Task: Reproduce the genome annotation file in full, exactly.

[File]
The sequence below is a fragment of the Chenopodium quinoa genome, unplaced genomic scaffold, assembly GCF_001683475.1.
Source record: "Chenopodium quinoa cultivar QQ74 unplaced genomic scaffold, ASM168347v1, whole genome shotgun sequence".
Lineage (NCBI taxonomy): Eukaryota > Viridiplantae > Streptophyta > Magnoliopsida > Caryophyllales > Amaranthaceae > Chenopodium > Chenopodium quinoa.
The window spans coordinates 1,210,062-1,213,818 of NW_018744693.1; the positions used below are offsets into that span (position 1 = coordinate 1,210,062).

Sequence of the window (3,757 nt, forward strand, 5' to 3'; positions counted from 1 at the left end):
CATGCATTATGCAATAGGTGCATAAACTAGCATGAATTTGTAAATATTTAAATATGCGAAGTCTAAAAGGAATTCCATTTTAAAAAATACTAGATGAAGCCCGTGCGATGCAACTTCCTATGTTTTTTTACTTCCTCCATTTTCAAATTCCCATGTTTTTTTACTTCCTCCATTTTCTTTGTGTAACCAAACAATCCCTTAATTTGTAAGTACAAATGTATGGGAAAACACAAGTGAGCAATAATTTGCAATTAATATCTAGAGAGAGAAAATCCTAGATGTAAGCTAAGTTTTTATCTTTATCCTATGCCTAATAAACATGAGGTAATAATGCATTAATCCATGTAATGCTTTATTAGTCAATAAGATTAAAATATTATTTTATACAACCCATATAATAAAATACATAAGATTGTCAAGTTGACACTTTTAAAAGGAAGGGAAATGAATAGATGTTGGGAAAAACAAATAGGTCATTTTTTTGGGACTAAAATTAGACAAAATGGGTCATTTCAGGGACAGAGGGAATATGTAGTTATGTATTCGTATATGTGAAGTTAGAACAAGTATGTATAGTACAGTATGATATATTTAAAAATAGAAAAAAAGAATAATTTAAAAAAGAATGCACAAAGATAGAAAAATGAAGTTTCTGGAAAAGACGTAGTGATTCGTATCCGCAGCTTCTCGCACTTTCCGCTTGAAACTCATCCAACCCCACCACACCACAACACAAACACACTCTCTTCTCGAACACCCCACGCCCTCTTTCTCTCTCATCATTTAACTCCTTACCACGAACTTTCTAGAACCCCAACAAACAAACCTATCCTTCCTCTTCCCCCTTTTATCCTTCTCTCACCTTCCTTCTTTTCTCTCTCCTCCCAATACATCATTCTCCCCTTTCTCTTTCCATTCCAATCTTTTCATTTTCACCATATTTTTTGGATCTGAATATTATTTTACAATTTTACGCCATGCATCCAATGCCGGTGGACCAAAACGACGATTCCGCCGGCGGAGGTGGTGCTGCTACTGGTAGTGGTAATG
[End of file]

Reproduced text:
The sequence below is a fragment of the Chenopodium quinoa genome, unplaced genomic scaffold, assembly GCF_001683475.1.
Source record: "Chenopodium quinoa cultivar QQ74 unplaced genomic scaffold, ASM168347v1, whole genome shotgun sequence".
Lineage (NCBI taxonomy): Eukaryota > Viridiplantae > Streptophyta > Magnoliopsida > Caryophyllales > Amaranthaceae > Chenopodium > Chenopodium quinoa.
The window spans coordinates 1,210,062-1,213,818 of NW_018744693.1; the positions used below are offsets into that span (position 1 = coordinate 1,210,062).

Sequence of the window (3,757 nt, forward strand, 5' to 3'; positions counted from 1 at the left end):
CATGCATTATGCAATAGGTGCATAAACTAGCATGAATTTGTAAATATTTAAATATGCGAAGTCTAAAAGGAATTCCATTTTAAAAAATACTAGATGAAGCCCGTGCGATGCAACTTCCTATGTTTTTTTACTTCCTCCATTTTCAAATTCCCATGTTTTTTTACTTCCTCCATTTTCTTTGTGTAACCAAACAATCCCTTAATTTGTAAGTACAAATGTATGGGAAAACACAAGTGAGCAATAATTTGCAATTAATATCTAGAGAGAGAAAATCCTAGATGTAAGCTAAGTTTTTATCTTTATCCTATGCCTAATAAACATGAGGTAATAATGCATTAATCCATGTAATGCTTTATTAGTCAATAAGATTAAAATATTATTTTATACAACCCATATAATAAAATACATAAGATTGTCAAGTTGACACTTTTAAAAGGAAGGGAAATGAATAGATGTTGGGAAAAACAAATAGGTCATTTTTTTGGGACTAAAATTAGACAAAATGGGTCATTTCAGGGACAGAGGGAATATGTAGTTATGTATTCGTATATGTGAAGTTAGAACAAGTATGTATAGTACAGTATGATATATTTAAAAATAGAAAAAAAGAATAATTTAAAAAAGAATGCACAAAGATAGAAAAATGAAGTTTCTGGAAAAGACGTAGTGATTCGTATCCGCAGCTTCTCGCACTTTCCGCTTGAAACTCATCCAACCCCACCACACCACAACACAAACACACTCTCTTCTCGAACACCCCACGCCCTCTTTCTCTCTCATCATTTAACTCCTTACCACGAACTTTCTAGAACCCCAACAAACAAACCTATCCTTCCTCTTCCCCCTTTTATCCTTCTCTCACCTTCCTTCTTTTCTCTCTCCTCCCAATACATCATTCTCCCCTTTCTCTTTCCATTCCAATCTTTTCATTTTCACCATATTTTTTGGATCTGAATATTATTTTACAATTTTACGCCATGCATCCAATGCCGGTGGACCAAAACGACGATTCCGCCGGCGGAGGTGGTGCTGCTACTGGTAGTGGTAATG